Definitely not what you want to experience while you are at the beach, but to see the video is pretty cool.

Kaitlin Wright, a meteorologist for WCCB in Charlotte, posted this video of a water spout hitting Grayton Beach, Florida, which is just east of Destin.

There's no sound to the video, but the palpable sense of fear replaces the audio nicely. Watch:

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https://www.facebook.com/KaitlinWrightWx/videos/961600187863586/

It's a short video, but it's obvious to see how powerful the waterspout is once it hits the shore.

According to the National Geographic website, a waterspout is "a column of cloud-filled wind rotating over a body of water.

The website explains that the waterspout is not filled with water from the ocean (or whatever body of water it's hovering over), rather the spout is filled with condensation from the cloud.

I also learned (through researching for this story) that there are 2 kinds of waterspouts: tornadic and fair-weather.

Skip Talbot's Storm Chasing Chronicles via YouTube
Skip Talbot's Storm Chasing Chronicles via YouTube
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A tornadic waterspout, as its name implies, starts out as a tornado and has the potential to cause real damage. These usually form when severe weather is in the area.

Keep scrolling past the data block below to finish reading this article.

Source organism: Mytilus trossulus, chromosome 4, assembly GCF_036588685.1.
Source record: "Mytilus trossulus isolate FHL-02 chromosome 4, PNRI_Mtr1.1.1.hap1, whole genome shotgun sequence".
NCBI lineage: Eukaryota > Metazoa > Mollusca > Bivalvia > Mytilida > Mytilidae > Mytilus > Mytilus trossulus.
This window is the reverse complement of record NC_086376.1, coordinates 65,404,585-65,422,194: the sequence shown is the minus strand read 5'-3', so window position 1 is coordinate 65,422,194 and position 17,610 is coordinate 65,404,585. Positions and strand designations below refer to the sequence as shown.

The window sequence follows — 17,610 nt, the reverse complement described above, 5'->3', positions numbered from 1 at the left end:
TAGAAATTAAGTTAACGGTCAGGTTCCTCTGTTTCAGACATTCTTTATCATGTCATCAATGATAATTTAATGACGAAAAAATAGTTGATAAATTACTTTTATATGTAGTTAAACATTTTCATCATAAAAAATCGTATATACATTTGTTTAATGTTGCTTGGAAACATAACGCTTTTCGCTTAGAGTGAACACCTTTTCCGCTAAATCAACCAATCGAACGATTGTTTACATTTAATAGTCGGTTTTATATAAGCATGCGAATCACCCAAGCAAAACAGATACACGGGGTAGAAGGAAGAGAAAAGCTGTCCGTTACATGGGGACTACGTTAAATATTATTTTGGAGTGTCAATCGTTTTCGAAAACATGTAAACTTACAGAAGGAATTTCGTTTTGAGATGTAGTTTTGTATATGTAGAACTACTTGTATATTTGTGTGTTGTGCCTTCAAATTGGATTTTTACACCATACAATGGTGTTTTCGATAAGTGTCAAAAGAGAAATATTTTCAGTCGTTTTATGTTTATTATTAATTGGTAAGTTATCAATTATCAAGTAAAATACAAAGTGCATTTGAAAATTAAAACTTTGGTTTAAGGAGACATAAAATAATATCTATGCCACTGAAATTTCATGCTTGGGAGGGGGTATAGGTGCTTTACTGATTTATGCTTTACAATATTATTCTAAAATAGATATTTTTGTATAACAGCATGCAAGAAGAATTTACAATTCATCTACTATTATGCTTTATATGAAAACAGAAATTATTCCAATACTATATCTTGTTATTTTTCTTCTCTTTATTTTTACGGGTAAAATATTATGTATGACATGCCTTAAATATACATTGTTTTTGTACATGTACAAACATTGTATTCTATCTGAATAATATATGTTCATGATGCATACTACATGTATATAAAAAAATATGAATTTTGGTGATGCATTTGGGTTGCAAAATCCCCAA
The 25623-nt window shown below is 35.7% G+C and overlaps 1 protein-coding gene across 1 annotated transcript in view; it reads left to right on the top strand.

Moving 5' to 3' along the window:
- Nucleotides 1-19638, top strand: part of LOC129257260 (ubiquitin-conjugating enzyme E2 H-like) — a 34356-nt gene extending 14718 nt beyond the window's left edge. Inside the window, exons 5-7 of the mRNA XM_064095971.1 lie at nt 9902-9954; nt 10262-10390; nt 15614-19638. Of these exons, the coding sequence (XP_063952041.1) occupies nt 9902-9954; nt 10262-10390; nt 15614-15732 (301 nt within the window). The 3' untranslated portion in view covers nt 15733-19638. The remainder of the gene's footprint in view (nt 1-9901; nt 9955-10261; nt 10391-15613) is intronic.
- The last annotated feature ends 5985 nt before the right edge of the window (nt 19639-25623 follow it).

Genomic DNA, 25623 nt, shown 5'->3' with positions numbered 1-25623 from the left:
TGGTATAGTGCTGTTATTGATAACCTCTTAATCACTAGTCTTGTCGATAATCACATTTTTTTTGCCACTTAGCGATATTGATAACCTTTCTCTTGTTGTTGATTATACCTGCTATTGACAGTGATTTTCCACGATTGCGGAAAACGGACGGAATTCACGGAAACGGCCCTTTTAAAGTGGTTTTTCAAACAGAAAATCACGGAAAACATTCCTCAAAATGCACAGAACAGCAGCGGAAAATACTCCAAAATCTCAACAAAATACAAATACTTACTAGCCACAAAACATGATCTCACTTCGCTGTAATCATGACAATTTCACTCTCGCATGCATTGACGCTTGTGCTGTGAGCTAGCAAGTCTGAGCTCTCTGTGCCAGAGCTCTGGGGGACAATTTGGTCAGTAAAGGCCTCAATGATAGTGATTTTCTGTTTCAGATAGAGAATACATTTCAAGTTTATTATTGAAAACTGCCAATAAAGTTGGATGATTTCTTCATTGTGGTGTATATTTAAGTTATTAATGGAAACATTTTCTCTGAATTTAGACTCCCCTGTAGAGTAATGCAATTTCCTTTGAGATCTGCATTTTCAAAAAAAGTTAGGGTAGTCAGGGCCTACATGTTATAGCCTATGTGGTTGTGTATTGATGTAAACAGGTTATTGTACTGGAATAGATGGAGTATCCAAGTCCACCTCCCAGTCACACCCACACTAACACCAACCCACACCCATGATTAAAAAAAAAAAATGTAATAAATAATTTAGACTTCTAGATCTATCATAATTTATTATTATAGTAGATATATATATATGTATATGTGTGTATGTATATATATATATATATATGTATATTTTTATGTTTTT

A fair-weather waterspout, on the other hand, is usually mild and much less dangerous. Though wind speeds can exceed 50 miles per hour (which will totally wreck your wonderful beach umbrella/tent/chair/wagon/kite/badminton set-up), damage to structures is usually minimal, at worst.

Waterspouts in the Gulf of Mexico
Facebook/Raney Frederick
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Fair-weather waterspouts usually die out not long after they move onshore, as they need a certain water temperature/air temperature/humidity level combination. Once a developed fair-weather waterspout moves over land, the dynamics change enough to dissipate the waterspout.

Other than getting some sand in your eyes or maybe the leg of a beach tent through your chest, there's not much to worry about with a fair-weather waterspout.

Now, how do we know what kind of waterspout was in the photo above? I'm sure that Rob Perillo could tell us (he has the resources, you know) but, if I had to guess, this one was somewhere between a fair-weather waterspout and a tornadic waterspout.

See those dark clouds in the video? My mom would have had us off of the beach way before that waterspout had time to form!

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